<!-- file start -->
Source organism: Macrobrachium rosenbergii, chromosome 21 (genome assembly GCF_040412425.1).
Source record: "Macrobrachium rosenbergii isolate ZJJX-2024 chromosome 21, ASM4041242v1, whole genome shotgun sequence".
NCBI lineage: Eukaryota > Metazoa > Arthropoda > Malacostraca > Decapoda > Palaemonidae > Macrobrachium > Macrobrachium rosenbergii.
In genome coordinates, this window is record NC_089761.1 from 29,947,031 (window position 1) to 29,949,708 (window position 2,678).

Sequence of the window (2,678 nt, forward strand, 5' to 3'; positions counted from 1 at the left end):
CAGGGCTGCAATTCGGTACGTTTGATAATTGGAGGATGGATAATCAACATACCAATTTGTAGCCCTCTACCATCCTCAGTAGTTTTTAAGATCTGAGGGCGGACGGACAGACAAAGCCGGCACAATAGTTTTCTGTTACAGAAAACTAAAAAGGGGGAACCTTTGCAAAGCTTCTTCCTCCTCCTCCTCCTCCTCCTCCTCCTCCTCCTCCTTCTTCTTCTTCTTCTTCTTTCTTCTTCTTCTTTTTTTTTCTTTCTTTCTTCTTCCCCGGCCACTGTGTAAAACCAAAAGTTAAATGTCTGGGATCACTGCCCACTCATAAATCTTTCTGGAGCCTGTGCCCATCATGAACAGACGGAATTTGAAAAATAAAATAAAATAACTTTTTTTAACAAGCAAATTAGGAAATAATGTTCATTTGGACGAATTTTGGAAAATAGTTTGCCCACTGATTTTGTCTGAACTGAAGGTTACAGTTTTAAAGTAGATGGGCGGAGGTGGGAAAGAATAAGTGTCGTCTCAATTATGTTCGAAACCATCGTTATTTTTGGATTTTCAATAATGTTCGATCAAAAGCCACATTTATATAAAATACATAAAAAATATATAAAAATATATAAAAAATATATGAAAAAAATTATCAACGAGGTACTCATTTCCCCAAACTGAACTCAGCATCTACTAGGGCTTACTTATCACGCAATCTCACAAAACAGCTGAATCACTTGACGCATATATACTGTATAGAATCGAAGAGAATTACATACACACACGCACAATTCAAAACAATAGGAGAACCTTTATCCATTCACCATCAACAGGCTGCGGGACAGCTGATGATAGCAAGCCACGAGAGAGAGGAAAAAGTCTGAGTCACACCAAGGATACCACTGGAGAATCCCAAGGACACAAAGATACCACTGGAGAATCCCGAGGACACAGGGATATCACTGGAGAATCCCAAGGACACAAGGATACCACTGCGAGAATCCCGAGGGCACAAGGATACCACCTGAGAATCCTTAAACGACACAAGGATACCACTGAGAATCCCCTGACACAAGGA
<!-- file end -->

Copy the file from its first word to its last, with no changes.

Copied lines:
Source organism: Macrobrachium rosenbergii, chromosome 21 (genome assembly GCF_040412425.1).
Source record: "Macrobrachium rosenbergii isolate ZJJX-2024 chromosome 21, ASM4041242v1, whole genome shotgun sequence".
NCBI lineage: Eukaryota > Metazoa > Arthropoda > Malacostraca > Decapoda > Palaemonidae > Macrobrachium > Macrobrachium rosenbergii.
In genome coordinates, this window is record NC_089761.1 from 29,947,031 (window position 1) to 29,949,708 (window position 2,678).

Sequence of the window (2,678 nt, forward strand, 5' to 3'; positions counted from 1 at the left end):
CAGGGCTGCAATTCGGTACGTTTGATAATTGGAGGATGGATAATCAACATACCAATTTGTAGCCCTCTACCATCCTCAGTAGTTTTTAAGATCTGAGGGCGGACGGACAGACAAAGCCGGCACAATAGTTTTCTGTTACAGAAAACTAAAAAGGGGGAACCTTTGCAAAGCTTCTTCCTCCTCCTCCTCCTCCTCCTCCTCCTCCTCCTCCTTCTTCTTCTTCTTCTTCTTTCTTCTTCTTCTTTTTTTTTCTTTCTTTCTTCTTCCCCGGCCACTGTGTAAAACCAAAAGTTAAATGTCTGGGATCACTGCCCACTCATAAATCTTTCTGGAGCCTGTGCCCATCATGAACAGACGGAATTTGAAAAATAAAATAAAATAACTTTTTTTAACAAGCAAATTAGGAAATAATGTTCATTTGGACGAATTTTGGAAAATAGTTTGCCCACTGATTTTGTCTGAACTGAAGGTTACAGTTTTAAAGTAGATGGGCGGAGGTGGGAAAGAATAAGTGTCGTCTCAATTATGTTCGAAACCATCGTTATTTTTGGATTTTCAATAATGTTCGATCAAAAGCCACATTTATATAAAATACATAAAAAATATATAAAAATATATAAAAAATATATGAAAAAAATTATCAACGAGGTACTCATTTCCCCAAACTGAACTCAGCATCTACTAGGGCTTACTTATCACGCAATCTCACAAAACAGCTGAATCACTTGACGCATATATACTGTATAGAATCGAAGAGAATTACATACACACACGCACAATTCAAAACAATAGGAGAACCTTTATCCATTCACCATCAACAGGCTGCGGGACAGCTGATGATAGCAAGCCACGAGAGAGAGGAAAAAGTCTGAGTCACACCAAGGATACCACTGGAGAATCCCAAGGACACAAAGATACCACTGGAGAATCCCGAGGACACAGGGATATCACTGGAGAATCCCAAGGACACAAGGATACCACTGCGAGAATCCCGAGGGCACAAGGATACCACCTGAGAATCCTTAAACGACACAAGGATACCACTGAGAATCCCCTGACACAAGGA